Album number four and everything is possible. The uncertainty of the debut is over, the confirmation of the second is in the past and the milestone of the third - the one that stresses that the previous two hits were no accident - has now also been overtaken.
With Lokemo, Arsenal has, if not rediscovered, then at least redefined itself. Not in the least because Hendrik Willemyns and John Roan granted themselves absolute freedom this time. “If we felt like making an ambient-track, we just went ahead and did it. But if the next day a song came about that wanted to be rock, no problem!” says Hendrik. And that line probably sums up the essence of the group, because there's no other band that can switch between styles and genres as easily as Arsenal can. You could call that eclectic… or multi-faceted… concepts that don’t stray far from the truth. But in this case it’s simply the nature of the beast. “We wanted to grow, and that was only possible if we could follow our own intuition without complexes or taboos. Restricting yourself can be useful, but not if it is in order to meet what is expected of you. We wanted to tell other stories, not get stuck in repetition.” And indeed: where it is customary in pop music to build a whole career on one and the same idea, Arsenal sounds different every time. But always familiar.
Take ‘Melvin’, the first single where guest singer Shawn Smith, in his own inimitable way, unleashes his hopes and regrets. With a chorus that locks in your head and a voice that will make you giddy all over. But even more than that, the sum of the parts sounds funky and sensual. Sexy, even. It doesn’t take much imagination to predict that live, this will easily become a pinnacle that, with will be able to match hits like ‘Longee’, ‘Saudade’ and ‘Estupendo’. Same for Mike Ladd’s ‘One Day At A Time’, a song that announces the summer like the first swallow announces the spring.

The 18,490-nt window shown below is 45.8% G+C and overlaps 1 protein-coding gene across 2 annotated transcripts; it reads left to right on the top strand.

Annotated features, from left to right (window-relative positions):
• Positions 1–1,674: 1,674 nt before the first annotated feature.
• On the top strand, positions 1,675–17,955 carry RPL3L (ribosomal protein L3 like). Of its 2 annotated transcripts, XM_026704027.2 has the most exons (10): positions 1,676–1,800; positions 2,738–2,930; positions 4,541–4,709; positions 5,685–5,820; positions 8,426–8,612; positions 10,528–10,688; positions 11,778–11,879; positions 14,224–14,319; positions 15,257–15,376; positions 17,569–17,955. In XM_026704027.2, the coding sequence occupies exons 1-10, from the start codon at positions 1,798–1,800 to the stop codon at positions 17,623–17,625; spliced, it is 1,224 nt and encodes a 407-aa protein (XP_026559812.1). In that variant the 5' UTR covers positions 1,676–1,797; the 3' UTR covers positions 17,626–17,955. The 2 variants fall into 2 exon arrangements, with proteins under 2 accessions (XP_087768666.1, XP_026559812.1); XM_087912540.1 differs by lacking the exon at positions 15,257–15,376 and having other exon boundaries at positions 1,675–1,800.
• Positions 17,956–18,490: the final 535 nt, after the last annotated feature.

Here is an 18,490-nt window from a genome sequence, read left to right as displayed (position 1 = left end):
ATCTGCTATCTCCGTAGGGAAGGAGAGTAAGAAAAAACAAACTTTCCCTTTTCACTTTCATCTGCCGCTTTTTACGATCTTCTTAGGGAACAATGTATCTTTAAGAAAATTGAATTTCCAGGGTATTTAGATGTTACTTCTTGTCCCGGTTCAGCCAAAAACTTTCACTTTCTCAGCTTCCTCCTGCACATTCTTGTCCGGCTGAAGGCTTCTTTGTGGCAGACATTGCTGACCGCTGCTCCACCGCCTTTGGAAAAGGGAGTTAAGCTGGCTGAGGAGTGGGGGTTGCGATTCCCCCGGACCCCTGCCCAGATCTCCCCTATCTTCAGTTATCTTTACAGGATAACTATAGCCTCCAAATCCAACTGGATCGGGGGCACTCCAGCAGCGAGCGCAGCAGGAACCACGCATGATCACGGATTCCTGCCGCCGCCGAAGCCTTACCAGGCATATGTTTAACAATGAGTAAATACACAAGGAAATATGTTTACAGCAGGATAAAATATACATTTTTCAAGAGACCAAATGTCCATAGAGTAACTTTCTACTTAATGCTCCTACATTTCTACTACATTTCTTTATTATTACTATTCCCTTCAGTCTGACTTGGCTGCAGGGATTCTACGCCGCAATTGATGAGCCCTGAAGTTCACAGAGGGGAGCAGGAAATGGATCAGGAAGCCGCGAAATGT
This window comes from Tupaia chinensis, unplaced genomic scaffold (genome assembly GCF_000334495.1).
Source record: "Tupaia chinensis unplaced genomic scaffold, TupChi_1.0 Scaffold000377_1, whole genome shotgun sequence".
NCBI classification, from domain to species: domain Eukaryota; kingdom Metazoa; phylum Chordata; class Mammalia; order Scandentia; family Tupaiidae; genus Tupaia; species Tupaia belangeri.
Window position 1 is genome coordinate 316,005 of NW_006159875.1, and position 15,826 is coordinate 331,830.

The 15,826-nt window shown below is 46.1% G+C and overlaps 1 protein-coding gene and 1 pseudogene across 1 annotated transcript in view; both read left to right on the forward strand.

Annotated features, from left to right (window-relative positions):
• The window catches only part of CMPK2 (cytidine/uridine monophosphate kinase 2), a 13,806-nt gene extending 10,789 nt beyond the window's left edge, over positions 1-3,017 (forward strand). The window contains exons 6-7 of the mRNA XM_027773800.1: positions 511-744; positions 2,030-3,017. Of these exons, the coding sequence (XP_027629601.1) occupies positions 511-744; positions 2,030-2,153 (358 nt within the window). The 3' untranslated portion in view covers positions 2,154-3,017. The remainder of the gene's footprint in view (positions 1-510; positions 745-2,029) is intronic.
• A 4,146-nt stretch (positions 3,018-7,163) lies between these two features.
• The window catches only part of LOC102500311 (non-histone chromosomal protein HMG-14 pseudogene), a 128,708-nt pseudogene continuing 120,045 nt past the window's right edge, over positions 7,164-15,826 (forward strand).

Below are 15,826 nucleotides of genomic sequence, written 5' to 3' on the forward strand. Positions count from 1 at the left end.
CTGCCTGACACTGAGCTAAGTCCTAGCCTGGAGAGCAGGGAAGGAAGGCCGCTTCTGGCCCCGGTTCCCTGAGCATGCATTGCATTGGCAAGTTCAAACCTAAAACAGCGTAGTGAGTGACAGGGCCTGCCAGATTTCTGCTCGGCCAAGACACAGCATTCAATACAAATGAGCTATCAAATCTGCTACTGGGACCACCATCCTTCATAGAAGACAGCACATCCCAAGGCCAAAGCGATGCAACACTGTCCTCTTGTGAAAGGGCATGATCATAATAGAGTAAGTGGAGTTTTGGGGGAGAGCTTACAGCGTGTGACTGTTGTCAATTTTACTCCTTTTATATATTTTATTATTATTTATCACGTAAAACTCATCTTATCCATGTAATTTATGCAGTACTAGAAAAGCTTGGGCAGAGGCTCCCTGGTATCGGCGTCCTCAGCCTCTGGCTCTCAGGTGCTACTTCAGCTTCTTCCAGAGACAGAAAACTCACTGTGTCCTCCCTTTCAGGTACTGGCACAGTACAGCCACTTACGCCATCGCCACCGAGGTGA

To get the album started Arsenal rented a place in the Breton village of Locquémeau, a house which was far enough to focus on the work and isolated enough to play their music very loud so they could drown out the sound of storms and gushing rains. On Lokemo they experiment not only musically but also vocally new stuff happens. People like Depotax or Johnny Whitney, of the legendary Hardcore-band The Blood Brothers, will make Arsenal-fans forget that they were ever described as a world-fusion band. Which they never were.
The music, as always, feels cheerful and positive, but there is an underlying darkness that you would not immediately associate with the band. Someone once said that "the best art reflects the environment in which it was created". If that is the case then I fear that Hendrik & John don't hold high hopes for the 21st century.
Arsenal is known as one of the most popular bands in Belgium. The group was featured in the hit series Six Feet Under and was praised in the United States by celeb-bloggers like Perez Hilton or Kany West. But above all, Arsenal is a live band that raises temperatures in every club, hall or festival to boiling point. With no less than four sold-out performances at the Ancienne Belgique on the agenda Arsenal is reminded that people expect something that will last...